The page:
What Transformer Voltage?

Discussion in 'The Projects Forum' started by DC4me, Oct 10, 2010.

1. DC4me Thread Starter New Member

Oct 5, 2010
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0
Hello, I am building a 300 VDC fixed power supply. I want to use a full wave bridge with a pi (CLC) filter arangement after a 120VAC step up transformer. My question is what secondary voltage do I want on the transformer? I have found different information. Some say the DC voltage will be 1.4 or 1.2 times the secondary AC voltage and some say the DC voltage will be .9 times the secondary AC voltage. I appreciate the help.

2. marshallf3 Well-Known Member

Jul 26, 2010
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If it'sa 120V:300V transformer it's going to put out 300V RMS at the rated current.

When you rectify and filter it that 300V becomes 300 x 1.414 and goes down with the amount of current you draw from it.

How much current do you need for the 300V? Does it have to be really steady or can it vary by a certain amount? This may be simpler than you think.

3. DC4me Thread Starter New Member

Oct 5, 2010
3
0
Well I think I need something less than a 300 volt secondary if I want 300 VDC if the 1.4 x secondary is correct, or a little more than a 300 volt secondary if the secondary x .9 is correct. What I will have after the secondary winding is a full wave bridge, a cap, a choke then another cap. So I don't know if .9 or 1.4 is the correct calc. Thanks for the reply.

4. wayneh Expert

Sep 9, 2010
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4,276
The rectifier will trim off only ~1.4 volts from the peak DC. The output under load will drop much more than that, though, depending somewhat on the size of the cap (the voltage drop during the non-conduction phase), and the ability of the supply to charge the cap back up to the peak, during the brief phase during which the diodes are conducting.

If it helps, the voltage change in the transformer will be proportional to the number of windings on each side. More loops = more volts.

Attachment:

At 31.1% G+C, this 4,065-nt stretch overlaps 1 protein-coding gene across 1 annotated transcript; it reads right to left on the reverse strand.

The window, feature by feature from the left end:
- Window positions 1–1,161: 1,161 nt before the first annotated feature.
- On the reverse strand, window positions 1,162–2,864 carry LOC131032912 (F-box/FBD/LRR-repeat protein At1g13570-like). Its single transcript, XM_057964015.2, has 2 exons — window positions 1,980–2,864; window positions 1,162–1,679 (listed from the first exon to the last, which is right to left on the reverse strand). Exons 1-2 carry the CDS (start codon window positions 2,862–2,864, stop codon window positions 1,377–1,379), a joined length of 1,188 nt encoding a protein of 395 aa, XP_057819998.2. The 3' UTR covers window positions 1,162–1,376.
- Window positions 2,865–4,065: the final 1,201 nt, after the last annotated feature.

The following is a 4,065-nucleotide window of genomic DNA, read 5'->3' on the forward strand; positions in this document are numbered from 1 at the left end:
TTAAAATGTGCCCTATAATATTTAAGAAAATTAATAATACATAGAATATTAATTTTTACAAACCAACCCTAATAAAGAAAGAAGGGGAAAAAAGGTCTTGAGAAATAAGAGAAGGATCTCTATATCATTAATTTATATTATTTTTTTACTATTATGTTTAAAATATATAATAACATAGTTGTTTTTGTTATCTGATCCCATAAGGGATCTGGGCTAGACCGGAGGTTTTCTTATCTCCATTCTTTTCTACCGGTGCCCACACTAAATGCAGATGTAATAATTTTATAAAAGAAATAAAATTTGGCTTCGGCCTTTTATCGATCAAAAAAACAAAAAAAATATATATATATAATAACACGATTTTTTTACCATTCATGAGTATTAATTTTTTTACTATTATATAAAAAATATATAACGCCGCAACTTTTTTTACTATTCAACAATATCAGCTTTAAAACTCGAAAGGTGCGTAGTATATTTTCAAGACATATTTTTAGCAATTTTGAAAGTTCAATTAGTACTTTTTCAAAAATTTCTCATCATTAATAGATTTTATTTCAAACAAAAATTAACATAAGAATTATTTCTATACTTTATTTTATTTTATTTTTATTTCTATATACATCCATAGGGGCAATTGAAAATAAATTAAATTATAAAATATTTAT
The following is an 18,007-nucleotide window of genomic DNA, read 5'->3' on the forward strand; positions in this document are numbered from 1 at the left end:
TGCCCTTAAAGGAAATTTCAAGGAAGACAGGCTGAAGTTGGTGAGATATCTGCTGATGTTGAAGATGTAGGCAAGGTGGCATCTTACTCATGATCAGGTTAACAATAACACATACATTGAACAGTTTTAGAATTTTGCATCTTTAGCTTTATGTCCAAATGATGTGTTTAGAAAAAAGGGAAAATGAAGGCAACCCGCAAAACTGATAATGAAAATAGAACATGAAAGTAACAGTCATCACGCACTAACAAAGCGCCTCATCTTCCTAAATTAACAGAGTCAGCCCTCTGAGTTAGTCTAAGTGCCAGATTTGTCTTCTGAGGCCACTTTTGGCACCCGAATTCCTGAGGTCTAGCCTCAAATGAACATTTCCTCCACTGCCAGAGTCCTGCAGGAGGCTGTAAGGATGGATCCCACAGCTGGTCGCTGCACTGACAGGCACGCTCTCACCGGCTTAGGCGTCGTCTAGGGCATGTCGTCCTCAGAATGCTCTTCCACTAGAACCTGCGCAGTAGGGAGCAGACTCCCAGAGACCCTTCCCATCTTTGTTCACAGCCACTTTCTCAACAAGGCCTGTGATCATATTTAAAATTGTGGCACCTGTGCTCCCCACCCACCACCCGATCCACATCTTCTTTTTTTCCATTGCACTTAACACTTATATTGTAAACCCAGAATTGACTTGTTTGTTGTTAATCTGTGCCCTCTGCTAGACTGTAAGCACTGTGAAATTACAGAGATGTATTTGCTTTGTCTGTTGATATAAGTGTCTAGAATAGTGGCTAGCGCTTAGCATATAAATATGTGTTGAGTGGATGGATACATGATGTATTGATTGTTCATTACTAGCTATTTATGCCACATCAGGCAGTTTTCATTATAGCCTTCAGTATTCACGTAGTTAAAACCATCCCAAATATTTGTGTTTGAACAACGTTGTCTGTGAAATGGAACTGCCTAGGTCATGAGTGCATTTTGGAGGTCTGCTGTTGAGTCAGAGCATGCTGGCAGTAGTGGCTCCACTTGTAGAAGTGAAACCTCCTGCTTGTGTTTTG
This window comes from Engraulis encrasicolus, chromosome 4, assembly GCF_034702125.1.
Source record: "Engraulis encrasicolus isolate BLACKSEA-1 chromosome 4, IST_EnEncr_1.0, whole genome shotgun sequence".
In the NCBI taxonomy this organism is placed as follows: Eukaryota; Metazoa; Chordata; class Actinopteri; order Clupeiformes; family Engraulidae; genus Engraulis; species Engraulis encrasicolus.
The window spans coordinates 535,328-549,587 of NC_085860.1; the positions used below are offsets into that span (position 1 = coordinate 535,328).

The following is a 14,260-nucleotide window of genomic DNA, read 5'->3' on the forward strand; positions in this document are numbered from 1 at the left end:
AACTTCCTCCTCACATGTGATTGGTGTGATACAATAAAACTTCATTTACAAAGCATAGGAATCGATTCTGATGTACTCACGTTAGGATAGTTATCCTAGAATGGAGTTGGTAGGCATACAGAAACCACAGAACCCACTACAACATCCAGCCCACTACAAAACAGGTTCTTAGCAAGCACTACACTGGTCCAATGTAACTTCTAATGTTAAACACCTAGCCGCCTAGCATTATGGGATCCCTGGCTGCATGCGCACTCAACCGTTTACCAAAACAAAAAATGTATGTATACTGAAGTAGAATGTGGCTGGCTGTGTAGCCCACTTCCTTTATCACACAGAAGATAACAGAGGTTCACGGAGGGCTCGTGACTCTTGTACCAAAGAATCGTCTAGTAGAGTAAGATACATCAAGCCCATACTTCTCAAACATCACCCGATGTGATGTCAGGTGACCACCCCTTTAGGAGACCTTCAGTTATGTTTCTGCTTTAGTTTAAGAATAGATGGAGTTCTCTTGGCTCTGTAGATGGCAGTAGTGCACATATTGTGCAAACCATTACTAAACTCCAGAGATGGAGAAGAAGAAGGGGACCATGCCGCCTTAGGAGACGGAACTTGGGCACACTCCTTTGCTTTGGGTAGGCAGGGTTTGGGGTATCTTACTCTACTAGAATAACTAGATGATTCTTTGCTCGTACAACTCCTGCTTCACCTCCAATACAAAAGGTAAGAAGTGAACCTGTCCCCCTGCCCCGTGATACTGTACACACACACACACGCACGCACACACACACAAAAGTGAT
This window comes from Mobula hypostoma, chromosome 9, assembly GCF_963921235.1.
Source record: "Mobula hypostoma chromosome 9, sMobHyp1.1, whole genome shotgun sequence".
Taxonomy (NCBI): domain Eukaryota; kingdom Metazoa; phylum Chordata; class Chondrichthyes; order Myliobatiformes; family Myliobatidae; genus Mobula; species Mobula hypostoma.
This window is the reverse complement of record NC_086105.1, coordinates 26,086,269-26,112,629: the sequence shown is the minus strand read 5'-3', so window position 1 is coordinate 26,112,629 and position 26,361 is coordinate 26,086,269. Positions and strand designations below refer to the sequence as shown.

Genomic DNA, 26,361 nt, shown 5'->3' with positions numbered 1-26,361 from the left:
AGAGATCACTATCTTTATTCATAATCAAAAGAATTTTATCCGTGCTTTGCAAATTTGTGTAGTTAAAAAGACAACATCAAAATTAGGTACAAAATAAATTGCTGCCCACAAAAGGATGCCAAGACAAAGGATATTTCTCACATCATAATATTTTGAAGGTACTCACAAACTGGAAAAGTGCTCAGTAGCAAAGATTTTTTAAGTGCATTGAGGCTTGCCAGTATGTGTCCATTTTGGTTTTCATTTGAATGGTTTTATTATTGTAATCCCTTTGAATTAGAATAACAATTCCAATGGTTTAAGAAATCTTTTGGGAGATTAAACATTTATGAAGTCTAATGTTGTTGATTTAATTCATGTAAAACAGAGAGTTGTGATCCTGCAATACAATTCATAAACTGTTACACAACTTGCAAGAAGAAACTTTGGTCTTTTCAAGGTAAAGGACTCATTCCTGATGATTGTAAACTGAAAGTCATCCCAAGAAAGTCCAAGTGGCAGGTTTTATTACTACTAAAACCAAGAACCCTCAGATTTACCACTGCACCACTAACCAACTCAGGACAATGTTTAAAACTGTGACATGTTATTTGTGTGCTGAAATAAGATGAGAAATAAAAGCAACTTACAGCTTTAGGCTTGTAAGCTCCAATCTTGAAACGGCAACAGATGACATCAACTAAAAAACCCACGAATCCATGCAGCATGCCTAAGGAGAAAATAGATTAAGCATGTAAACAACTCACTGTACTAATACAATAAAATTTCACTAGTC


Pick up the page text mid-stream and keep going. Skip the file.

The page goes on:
5. Kermit2 AAC Fanatic!

Feb 5, 2010
4,165
1,120
http://en.wikipedia.org/wiki/Rectifier

They even have the diode circuit you require all on the one page.(scroll down just a little)

PLEASE. Use a small 1 to 1 isolation transformer to obtain mains level voltages to work with. AND fuse the primary and secondary BOTH. Shocks from this voltage level of AC or DC can stop your heart. Never work alone around mains level voltage.

Fuses can be replaced, but you can't...so don't blow it!

6. Wendy Moderator

Mar 24, 2008
20,993
2,731
I interpreted the OPs request as to used a step up transformer, which meets the guidelines (thought the voltage is definably on the scary side. 300VDC ÷ 1.414 = 212VAC, so a step up of 1:1.8 or better is needed. A transformer rated 1:2 would work well, and would output approximately 339VDC after rectification, probably a bit less.

7. marshallf3 Well-Known Member

Jul 26, 2010
2,358
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I was thinking aout using something in the industrial line. You can get transformers that deal with 277VAC pretty easily.

What we really need to know is what type of load you're trying to drive - what amount of current do you need at 300V and how accurate does it have to be?

8. DC4me Thread Starter New Member

Oct 5, 2010
3
0
Thank you all for the help. I need about 100 mA. The voltage does not have to be exactly 300 VDC. It can be as high as 350 VDC.

9. DigitalReaper Member

Aug 7, 2010
70
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One of those small transformers that converts US mains to EU/UK mains would probably work well here. 220v output = 311v peak, 240v = 339v peak. Don't forget to allow for some ripple on your smoothed output though, 240v output is your best bet if you can find one.

Jul 17, 2007
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11. DigitalReaper Member

Aug 7, 2010
70
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That transformer won't meet his current requirements, he needs ~100mA after rectification and smoothing.

12. SgtWookie Expert

Jul 17, 2007
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It should work just fine.

If you have a better suggestion, then make it.

13. Wendy Moderator

Mar 24, 2008
20,993
2,731
The 230VAC side is rated for 110ma, why don't you think it wouldn't it work? The currents do not change after rectification and smoothing.

If you look up the part number is it meant for 115V in/230V out.

14. marshallf3 Well-Known Member

Jul 26, 2010
2,358
202
Thought I just mentioned that in post #7.

There are a lot of 277V:120V transformers to be found that could be hooked up in reverse.

15. DigitalReaper Member

Aug 7, 2010
70
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110mA @ 230v AC = 78mA @ 325v DC. I had the same problem with a power supply i'm building =/